Demetrios Kydones and Thomas Aquinas

Barlaam was condemned for his opposition. He left almost immediately for Avignon, where conversion to Catholicism only confirmed existing suspicions. His treatment in Byzantium was symptomatic of the continuing hostility there was from many quarters to any renewal of contacts with the papacy. He has famously been labelled a 'bad theologian',31 though it was more a case ofbeing wilfully misunderstood. But from a Byzantine point of view his fault was a serious one: he was willing to disturb Byzantine thinking by introducing Latin elements. It might have been a means of defending Orthodoxy, but to use Latin methodology to such an end was to diminish Orthodoxy as the true faith and guarantee of salvation. Barlaam had very little direct influence in his own time, but the value of his work came to be appreciated by Orthodox theologians. Already by the 1360s Neilos Kabasilas was making considerable use of Barlaam's treatises against the Latins, but he could not acknowledge his debt openly.32

Barlaam may have laid the foundations for the later appropriation of Latin scholasticism by Byzantine theology, but he was remembered as Gregory Palamas's first opponent and an enemy of Orthodoxy.33 With his departure the controversy over the uncreated light could be conducted along strictly Byzantine lines. Palamas's opponents recognised his teachings for what they were: a daring innovation, which was difficult to justify either on philosophical grounds or in terms of traditional Byzantine theology. The triumph of the Palamites should not be dismissed as merely a product of the political configurations of the time. Bad theologian that he may well have been, Gregory Palamas was in tune with one of the enduring refrains of Orthodoxy: 'God became man, so that man might become God.' His theology was part of a spiritual revival, which spread via monasteries to all parts of the Orthodox world. It tilted the balance within the Orthodox Church to the monastic order. Effectively, Mount Athos rather than Constantinople became the centre of gravity of Orthodoxy.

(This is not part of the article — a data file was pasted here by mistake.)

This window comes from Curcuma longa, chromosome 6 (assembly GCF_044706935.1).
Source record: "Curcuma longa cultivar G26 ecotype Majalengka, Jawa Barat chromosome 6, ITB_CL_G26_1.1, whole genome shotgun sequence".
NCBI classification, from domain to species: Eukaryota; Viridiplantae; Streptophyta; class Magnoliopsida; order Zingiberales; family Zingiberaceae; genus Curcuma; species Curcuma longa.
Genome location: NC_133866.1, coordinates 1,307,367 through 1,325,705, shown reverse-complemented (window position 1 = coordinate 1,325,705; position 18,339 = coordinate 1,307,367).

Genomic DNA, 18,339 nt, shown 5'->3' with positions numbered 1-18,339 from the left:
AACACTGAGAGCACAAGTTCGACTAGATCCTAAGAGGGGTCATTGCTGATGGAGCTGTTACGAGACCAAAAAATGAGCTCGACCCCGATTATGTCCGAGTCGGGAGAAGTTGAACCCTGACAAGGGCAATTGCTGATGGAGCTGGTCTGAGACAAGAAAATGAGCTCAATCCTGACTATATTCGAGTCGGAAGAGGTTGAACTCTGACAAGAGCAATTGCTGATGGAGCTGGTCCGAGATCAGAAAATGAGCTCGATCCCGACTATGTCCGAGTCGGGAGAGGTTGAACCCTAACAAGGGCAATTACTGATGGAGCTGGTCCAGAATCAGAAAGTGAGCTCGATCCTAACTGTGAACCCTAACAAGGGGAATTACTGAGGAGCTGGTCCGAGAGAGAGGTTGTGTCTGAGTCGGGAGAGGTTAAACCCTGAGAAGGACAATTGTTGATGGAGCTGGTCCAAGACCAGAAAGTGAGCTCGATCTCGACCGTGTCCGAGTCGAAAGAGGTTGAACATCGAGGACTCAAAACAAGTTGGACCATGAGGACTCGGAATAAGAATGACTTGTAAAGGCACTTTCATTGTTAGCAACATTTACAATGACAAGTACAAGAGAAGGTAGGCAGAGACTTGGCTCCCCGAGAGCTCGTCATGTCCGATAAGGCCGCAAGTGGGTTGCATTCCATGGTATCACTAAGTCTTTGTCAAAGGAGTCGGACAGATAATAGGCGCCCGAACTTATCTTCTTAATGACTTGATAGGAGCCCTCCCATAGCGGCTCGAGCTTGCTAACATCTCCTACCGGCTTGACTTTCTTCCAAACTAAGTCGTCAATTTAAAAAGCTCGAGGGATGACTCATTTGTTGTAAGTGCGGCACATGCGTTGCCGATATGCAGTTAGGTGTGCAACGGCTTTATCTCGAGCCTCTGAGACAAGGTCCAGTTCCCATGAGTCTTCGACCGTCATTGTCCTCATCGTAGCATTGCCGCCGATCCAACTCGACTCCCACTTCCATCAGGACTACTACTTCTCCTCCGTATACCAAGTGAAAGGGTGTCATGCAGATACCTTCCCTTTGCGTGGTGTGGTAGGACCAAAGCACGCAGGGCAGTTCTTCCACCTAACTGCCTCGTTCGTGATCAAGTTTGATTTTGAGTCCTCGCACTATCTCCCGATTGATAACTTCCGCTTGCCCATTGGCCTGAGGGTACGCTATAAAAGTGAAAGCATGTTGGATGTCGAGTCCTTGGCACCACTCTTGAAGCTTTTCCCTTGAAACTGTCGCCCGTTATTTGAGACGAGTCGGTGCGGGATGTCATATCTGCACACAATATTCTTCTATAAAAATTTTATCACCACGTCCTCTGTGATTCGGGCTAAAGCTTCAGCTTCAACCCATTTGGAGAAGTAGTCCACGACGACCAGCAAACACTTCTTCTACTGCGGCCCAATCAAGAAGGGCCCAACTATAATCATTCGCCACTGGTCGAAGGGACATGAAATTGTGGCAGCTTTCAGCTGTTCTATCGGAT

Opposition to the triumph of Palamite theology - confirmed at the council of Blakhernai in 135134 - came from conservative elements within the Byzantine establishment. Not all opponents of Palamas became Latin sympathisers, let

31 J. Meyendorff,'Un mauvais theologien'.

32 Podskalsky, Theologie, 180-230.

33 J. Gouillard, 'Le Synodikon de l'Orthodoxie', TM 2 (1967), 81-5.

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